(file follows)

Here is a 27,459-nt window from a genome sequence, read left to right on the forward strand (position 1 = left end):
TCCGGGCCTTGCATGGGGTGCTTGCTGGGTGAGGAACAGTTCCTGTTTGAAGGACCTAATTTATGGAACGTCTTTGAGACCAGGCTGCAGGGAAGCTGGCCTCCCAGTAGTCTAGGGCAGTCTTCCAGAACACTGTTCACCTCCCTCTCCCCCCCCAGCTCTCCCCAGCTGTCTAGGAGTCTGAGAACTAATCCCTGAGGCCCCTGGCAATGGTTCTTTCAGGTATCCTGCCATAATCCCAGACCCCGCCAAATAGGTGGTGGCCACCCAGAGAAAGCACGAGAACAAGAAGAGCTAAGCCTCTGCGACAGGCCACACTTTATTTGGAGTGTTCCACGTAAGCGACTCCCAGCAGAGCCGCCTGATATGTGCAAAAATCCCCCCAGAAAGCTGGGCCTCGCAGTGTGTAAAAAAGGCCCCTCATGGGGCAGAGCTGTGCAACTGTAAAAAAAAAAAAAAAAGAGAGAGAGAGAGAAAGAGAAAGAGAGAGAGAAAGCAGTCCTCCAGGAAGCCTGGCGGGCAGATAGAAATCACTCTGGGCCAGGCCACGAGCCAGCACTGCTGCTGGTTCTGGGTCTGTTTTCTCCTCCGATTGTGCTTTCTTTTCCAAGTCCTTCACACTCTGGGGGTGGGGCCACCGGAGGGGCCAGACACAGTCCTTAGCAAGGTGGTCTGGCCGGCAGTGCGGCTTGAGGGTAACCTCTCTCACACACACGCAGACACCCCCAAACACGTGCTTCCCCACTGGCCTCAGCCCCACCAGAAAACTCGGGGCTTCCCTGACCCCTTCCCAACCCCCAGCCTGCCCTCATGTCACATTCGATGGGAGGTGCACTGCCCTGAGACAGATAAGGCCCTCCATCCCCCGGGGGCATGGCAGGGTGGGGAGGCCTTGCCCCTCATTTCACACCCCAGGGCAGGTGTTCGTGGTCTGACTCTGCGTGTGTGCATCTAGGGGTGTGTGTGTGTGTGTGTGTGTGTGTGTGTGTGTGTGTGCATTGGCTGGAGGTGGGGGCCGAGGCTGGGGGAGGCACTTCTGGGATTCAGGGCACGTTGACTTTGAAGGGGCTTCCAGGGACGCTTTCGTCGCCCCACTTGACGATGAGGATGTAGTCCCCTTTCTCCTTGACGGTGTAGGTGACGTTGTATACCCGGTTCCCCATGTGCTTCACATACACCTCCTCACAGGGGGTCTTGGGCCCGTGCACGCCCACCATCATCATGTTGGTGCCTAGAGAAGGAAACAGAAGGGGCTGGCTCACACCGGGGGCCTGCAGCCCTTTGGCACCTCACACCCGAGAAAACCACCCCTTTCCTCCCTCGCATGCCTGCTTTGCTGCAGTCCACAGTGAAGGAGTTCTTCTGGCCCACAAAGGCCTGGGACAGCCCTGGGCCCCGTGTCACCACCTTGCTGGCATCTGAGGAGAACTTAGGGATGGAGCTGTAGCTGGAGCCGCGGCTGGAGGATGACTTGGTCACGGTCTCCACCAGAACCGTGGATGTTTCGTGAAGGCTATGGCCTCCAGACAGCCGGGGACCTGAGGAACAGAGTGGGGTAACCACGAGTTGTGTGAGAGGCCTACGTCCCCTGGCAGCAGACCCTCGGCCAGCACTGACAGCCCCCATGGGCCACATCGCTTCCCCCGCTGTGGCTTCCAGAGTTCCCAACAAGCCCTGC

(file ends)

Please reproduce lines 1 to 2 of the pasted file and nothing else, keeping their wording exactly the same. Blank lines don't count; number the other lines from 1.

Here is a 27,459-nt window from a genome sequence, read left to right on the forward strand (position 1 = left end):
TCCGGGCCTTGCATGGGGTGCTTGCTGGGTGAGGAACAGTTCCTGTTTGAAGGACCTAATTTATGGAACGTCTTTGAGACCAGGCTGCAGGGAAGCTGGCCTCCCAGTAGTCTAGGGCAGTCTTCCAGAACACTGTTCACCTCCCTCTCCCCCCCCAGCTCTCCCCAGCTGTCTAGGAGTCTGAGAACTAATCCCTGAGGCCCCTGGCAATGGTTCTTTCAGGTATCCTGCCATAATCCCAGACCCCGCCAAATAGGTGGTGGCCACCCAGAGAAAGCACGAGAACAAGAAGAGCTAAGCCTCTGCGACAGGCCACACTTTATTTGGAGTGTTCCACGTAAGCGACTCCCAGCAGAGCCGCCTGATATGTGCAAAAATCCCCCCAGAAAGCTGGGCCTCGCAGTGTGTAAAAAAGGCCCCTCATGGGGCAGAGCTGTGCAACTGTAAAAAAAAAAAAAAAAGAGAGAGAGAGAGAAAGAGAAAGAGAGAGAGAAAGCAGTCCTCCAGGAAGCCTGGCGGGCAGATAGAAATCACTCTGGGCCAGGCCACGAGCCAGCACTGCTGCTGGTTCTGGGTCTGTTTTCTCCTCCGATTGTGCTTTCTTTTCCAAGTCCTTCACACTCTGGGGGTGGGGCCACCGGAGGGGCCAGACACAGTCCTTAGCAAGGTGGTCTGGCCGGCAGTGCGGCTTGAGGGTAACCTCTCTCACACACACGCAGACACCCCCAAACACGTGCTTCCCCACTGGCCTCAGCCCCACCAGAAAACTCGGGGCTTCCCTGACCCCTTCCCAACCCCCAGCCTGCCCTCATGTCACATTCGATGGGAGGTGCACTGCCCTGAGACAGATAAGGCCCTCCATCCCCCGGGGGCATGGCAGGGTGGGGAGGCCTTGCCCCTCATTTCACACCCCAGGGCAGGTGTTCGTGGTCTGACTCTGCGTGTGTGCATCTAGGGGTGTGTGTGTGTGTGTGTGTGTGTGTGTGTGTGTGTGTGCATTGGCTGGAGGTGGGGGCCGAGGCTGGGGGAGGCACTTCTGGGATTCAGGGCACGTTGACTTTGAAGGGGCTTCCAGGGACGCTTTCGTCGCCCCACTTGACGATGAGGATGTAGTCCCCTTTCTCCTTGACGGTGTAGGTGACGTTGTATACCCGGTTCCCCATGTGCTTCACATACACCTCCTCACAGGGGGTCTTGGGCCCGTGCACGCCCACCATCATCATGTTGGTGCCTAGAGAAGGAAACAGAAGGGGCTGGCTCACACCGGGGGCCTGCAGCCCTTTGGCACCTCACACCCGAGAAAACCACCCCTTTCCTCCCTCGCATGCCTGCTTTGCTGCAGTCCACAGTGAAGGAGTTCTTCTGGCCCACAAAGGCCTGGGACAGCCCTGGGCCCCGTGTCACCACCTTGCTGGCATCTGAGGAGAACTTAGGGATGGAGCTGTAGCTGGAGCCGCGGCTGGAGGATGACTTGGTCACGGTCTCCACCAGAACCGTGGATGTTTCGTGAAGGCTATGGCCTCCAGACAGCCGGGGACCTGAGGAACAGAGTGGGGTAACCACGAGTTGTGTGAGAGGCCTACGTCCCCTGGCAGCAGACCCTCGGCCAGCACTGACAGCCCCCATGGGCCACATCGCTTCCCCCGCTGTGGCTTCCAGAGTTCCCAACAAGCCCTGC